That has a special impact all its own.
It’s just terrible. Which is absolutely from the comic. A lot of the dialogue he said to Bob was from the comic. That’s something as a reader — and I did read it when it came out — it just freaked me out.
Last night Rick had a callback to Gareth’s line: “You can’t go back, Bob.” Was that designed to tell us about where Rick’s head is at now and how his survival philosophy has evolved?
Absolutely. Though I will say he said that and he meant it; it was appropriate for the situation. But right after, he takes a moment, and you can tell that the words don’t taste too good in his mouth. And yet it doesn’t stop him. He knows what needs to be done. And through his perspective, he’s not wrong. He is angst-free now. He’s not wringing his hands over the things he’s doing. But he is recognizing that it ain’t too pretty. The reason he’s doing these things is to keep his family and the people he loves, who aren’t even his relation, alive.
Rick seems more willing to go to extremes since he defended Carl against the gang and his would-be rapist. He’s let go of those moral quandaries and does what he needs to do in the moment.
Oh, yeah. And the way things bore out, one can say it may even push Rick further down that road.
So what made Beth’s death particularly tragic last night was that her character just seemed to be finding herself.
Absolutely. She was a character that didn’t think she was strong but found out she was strong all along. And she was taken out by someone [Dawn] who thought she was strong, but was actually weak. There were more stories to tell with Beth. There were more stories to tell with Bob and with Hershel and with Shane. Something was taken away from the group, from the viewer, from us as creators on the show. But Beth could not stand by and watch Dawn take Noah back into the hospital basically for appearances — to not look weak. It was a moment of passion, but she had to do it. It was almost what strength costs you, not weakness. But it’s been hard doing it, it was hard shooting it, it was hard knowing that the audience would be heartbroken. It’s a bummer to see how pained some parts of the audience are. But that at least makes me glad they appreciated her and got something from her as a character. It was painful to lose her, but I want characters I want to keep writing for [like Beth]. I don’t want them to die because we don’t want to write for them. That isn’t how it works.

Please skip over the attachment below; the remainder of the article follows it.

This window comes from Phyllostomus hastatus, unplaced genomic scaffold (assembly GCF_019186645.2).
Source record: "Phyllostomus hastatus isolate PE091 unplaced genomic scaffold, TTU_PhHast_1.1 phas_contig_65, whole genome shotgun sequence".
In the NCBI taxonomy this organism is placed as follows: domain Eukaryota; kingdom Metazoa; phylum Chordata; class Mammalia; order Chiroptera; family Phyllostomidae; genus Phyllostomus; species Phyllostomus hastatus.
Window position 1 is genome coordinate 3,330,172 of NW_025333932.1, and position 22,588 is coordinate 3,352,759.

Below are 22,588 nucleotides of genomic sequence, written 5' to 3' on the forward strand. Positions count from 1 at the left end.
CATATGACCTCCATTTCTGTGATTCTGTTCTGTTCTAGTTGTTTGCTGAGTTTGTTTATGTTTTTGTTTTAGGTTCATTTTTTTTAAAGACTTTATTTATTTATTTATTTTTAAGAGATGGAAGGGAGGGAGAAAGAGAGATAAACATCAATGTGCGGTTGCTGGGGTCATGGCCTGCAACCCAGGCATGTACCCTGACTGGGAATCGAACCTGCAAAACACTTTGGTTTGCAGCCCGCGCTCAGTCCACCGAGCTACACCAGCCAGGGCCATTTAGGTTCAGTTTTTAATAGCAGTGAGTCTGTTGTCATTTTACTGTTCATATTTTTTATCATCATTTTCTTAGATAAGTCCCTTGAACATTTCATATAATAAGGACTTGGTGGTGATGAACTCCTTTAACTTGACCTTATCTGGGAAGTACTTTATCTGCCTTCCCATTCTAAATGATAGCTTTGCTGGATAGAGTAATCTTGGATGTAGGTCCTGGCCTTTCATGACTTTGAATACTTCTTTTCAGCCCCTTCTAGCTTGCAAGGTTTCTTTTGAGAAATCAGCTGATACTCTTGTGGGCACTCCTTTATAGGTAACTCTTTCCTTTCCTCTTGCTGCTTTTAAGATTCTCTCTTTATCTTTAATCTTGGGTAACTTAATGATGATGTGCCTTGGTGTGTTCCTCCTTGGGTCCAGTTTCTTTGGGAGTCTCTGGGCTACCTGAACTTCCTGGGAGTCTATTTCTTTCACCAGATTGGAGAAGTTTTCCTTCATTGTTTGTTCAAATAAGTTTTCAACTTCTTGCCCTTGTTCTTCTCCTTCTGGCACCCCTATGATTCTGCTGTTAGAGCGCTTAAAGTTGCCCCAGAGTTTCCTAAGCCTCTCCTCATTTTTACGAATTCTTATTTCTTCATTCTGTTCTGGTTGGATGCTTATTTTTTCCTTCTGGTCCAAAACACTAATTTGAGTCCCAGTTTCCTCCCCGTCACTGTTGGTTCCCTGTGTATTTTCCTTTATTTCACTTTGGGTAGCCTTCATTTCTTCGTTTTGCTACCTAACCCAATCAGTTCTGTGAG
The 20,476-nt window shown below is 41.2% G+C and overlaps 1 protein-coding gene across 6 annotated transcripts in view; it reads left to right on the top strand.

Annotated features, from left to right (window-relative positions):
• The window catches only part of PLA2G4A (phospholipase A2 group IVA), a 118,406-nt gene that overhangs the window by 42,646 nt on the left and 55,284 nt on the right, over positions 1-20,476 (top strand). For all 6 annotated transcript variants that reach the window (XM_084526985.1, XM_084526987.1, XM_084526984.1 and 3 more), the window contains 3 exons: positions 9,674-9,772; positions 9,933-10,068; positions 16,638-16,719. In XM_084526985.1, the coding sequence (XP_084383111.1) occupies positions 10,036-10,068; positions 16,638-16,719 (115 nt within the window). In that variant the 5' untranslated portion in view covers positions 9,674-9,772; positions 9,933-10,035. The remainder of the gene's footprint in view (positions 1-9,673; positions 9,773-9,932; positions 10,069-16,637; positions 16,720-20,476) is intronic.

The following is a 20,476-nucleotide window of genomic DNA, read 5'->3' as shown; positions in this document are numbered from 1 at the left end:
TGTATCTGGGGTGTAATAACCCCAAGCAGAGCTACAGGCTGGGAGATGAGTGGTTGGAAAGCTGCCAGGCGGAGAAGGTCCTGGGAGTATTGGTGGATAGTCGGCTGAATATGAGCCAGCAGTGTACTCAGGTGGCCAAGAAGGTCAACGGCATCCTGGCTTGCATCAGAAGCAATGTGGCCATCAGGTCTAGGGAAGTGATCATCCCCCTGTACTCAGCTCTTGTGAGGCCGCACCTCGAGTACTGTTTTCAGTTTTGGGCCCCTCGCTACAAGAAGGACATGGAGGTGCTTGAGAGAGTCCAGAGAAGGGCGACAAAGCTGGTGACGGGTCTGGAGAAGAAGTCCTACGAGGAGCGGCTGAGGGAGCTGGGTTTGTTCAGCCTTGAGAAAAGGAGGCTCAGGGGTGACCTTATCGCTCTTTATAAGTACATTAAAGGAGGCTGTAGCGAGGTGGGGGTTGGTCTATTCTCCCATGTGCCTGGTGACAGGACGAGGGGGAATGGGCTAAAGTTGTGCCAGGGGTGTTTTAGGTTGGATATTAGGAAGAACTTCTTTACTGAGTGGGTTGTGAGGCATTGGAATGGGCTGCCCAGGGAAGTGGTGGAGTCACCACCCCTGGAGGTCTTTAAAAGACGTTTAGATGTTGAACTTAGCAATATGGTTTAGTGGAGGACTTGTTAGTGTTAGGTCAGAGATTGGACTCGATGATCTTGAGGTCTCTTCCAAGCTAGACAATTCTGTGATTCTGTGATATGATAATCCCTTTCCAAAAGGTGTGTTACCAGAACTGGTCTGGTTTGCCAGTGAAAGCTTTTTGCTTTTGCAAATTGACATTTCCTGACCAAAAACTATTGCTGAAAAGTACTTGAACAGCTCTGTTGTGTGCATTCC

There’s been a lot of speculation about Daryl’s relationship with Beth. I saw him as a big brother to her, but some think he had more romantic feelings. What’s your take on their connection?
I think it was very intimate and very, very close. They helped each other in these beautiful moments of grace, where the only two people who could possibly help each other helped each other and learned from each other. I think its beyond platonic and romantic. Those are really binary terms. All I know is they were two people who meant a lot to each other, and her loss is going to help shape who Daryl is. She’s already shaped who Daryl is. She helped Daryl put away some of the bitterness and believe there is light in the world. And yet her light being snuffed out brought out a ferocity in him. We saw that anger before the anguish last night.
With Beth gone and no hope for a cure in D.C., where does that leave the survivors now?
That’s it right there — a very dark place, a very devastated place. And without a direction to go in. Things are going to get harder for this group. But they will change. Who they become from all this is going to put them in a mental state, a physical state that’s very interesting, because they’ll be dealing with very different circumstances. Will they be whole-hearted human beings at that point?
In the previews for the rest of the season, Michonne is seen lobbying for a move to someplace “100 miles” away. Both Washington and Alexandria, a key locale in comic, are much farther. Any clues as to where they’re headed next?
Ah, not any more than you’re giving. But they will chose a direction, and Michonne is going to be a very big part of that. Michonne is a big part of this upcoming half-season.